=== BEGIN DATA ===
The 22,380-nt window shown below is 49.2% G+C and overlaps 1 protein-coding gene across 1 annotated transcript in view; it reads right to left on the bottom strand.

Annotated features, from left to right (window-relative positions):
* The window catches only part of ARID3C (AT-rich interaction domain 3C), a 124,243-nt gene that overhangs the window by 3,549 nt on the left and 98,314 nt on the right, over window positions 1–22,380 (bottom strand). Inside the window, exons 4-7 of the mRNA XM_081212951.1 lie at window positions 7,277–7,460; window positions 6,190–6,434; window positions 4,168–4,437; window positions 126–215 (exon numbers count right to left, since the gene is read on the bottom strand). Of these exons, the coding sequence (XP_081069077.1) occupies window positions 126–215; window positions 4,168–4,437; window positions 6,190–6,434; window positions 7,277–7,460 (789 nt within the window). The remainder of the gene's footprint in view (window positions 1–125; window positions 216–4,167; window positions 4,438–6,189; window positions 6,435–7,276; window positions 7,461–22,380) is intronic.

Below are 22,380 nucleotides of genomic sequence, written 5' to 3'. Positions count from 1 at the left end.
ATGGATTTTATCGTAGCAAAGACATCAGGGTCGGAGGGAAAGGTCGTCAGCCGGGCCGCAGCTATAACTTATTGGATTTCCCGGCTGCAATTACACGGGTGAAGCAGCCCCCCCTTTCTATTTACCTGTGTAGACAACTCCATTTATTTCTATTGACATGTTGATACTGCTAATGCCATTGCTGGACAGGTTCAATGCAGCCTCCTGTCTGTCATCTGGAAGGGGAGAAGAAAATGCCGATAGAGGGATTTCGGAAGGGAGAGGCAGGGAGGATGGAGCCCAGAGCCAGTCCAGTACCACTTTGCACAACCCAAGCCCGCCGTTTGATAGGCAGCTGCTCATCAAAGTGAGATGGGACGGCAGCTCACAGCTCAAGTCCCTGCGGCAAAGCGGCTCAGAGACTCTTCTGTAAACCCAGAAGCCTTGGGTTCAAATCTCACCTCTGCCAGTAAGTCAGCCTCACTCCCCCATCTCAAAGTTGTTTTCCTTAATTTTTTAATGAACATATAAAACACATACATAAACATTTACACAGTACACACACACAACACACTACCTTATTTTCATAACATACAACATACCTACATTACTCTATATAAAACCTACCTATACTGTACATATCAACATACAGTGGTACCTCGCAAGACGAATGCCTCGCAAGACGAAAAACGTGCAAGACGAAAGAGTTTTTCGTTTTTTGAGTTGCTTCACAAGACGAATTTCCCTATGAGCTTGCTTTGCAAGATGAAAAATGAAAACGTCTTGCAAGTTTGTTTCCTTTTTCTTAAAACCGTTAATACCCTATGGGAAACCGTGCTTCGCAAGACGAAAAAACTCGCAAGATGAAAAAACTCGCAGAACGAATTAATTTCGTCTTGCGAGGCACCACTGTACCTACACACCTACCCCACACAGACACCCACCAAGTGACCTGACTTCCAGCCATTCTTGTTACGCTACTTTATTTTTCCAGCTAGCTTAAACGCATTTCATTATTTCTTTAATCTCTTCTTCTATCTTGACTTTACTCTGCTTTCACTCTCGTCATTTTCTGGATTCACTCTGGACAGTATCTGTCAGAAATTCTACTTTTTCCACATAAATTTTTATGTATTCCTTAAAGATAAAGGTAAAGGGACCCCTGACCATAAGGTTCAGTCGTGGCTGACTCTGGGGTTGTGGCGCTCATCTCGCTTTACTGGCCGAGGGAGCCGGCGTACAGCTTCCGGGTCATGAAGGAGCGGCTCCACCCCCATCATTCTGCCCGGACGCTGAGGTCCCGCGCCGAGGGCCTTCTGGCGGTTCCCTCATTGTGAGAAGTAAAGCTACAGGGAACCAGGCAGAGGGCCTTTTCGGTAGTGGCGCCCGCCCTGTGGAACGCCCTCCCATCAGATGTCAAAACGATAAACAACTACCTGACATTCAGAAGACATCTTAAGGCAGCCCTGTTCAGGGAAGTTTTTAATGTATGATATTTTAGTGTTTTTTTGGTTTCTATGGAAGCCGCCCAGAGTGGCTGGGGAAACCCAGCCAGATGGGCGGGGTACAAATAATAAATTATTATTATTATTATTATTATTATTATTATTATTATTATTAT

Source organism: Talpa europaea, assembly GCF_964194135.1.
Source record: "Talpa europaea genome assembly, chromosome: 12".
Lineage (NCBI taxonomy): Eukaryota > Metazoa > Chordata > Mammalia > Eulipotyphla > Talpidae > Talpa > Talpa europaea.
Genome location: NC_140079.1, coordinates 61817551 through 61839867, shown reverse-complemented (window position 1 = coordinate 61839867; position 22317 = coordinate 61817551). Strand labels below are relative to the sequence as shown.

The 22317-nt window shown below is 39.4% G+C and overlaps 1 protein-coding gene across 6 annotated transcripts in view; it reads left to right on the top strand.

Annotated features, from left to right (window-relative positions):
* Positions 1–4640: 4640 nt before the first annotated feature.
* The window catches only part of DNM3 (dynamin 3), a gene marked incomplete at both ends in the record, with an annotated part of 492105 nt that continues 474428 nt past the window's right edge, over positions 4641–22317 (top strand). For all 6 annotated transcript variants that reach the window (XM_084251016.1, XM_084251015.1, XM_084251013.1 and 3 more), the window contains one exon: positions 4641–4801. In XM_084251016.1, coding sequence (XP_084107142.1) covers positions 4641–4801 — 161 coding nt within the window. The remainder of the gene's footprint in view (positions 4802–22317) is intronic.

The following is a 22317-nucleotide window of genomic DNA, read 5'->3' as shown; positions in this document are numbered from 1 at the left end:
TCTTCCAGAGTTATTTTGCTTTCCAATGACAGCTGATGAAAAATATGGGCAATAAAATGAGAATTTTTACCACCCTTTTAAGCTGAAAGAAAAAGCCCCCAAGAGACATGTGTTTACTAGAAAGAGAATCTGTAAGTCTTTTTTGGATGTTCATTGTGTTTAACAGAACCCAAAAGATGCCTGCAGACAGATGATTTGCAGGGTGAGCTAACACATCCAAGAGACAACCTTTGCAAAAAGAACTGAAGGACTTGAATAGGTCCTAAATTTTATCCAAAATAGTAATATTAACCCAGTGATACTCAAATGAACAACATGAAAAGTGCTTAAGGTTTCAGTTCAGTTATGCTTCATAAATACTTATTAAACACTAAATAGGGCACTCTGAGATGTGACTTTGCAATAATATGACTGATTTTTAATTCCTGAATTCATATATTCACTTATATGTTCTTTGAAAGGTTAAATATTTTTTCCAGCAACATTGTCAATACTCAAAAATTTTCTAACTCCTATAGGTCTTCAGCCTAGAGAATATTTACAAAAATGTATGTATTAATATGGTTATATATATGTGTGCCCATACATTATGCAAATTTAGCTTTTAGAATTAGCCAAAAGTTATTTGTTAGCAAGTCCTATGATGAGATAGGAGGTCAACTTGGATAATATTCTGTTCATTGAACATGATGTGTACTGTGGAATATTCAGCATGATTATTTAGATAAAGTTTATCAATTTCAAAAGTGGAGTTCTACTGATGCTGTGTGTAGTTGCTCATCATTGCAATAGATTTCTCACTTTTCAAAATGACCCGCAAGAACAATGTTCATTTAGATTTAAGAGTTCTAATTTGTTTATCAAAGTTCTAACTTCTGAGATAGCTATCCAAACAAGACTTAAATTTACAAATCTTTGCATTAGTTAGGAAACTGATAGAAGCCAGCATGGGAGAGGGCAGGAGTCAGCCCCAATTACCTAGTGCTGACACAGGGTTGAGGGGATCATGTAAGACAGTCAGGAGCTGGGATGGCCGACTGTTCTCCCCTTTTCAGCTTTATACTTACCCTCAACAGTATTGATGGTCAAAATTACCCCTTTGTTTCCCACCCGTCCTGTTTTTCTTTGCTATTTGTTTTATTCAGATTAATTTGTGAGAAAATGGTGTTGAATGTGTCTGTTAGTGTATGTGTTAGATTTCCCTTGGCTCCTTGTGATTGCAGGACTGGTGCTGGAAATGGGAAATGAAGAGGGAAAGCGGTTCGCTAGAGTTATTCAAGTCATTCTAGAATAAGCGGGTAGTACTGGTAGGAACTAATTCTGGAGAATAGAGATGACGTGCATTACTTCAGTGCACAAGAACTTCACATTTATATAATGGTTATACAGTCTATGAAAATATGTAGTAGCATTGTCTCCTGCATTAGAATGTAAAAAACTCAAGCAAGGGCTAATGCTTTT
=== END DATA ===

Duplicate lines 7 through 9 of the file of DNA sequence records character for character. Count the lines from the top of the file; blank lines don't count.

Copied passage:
Source record: "Talpa europaea genome assembly, chromosome: 12".
Lineage (NCBI taxonomy): Eukaryota > Metazoa > Chordata > Mammalia > Eulipotyphla > Talpidae > Talpa > Talpa europaea.
Genome location: NC_140079.1, coordinates 61817551 through 61839867, shown reverse-complemented (window position 1 = coordinate 61839867; position 22317 = coordinate 61817551). Strand labels below are relative to the sequence as shown.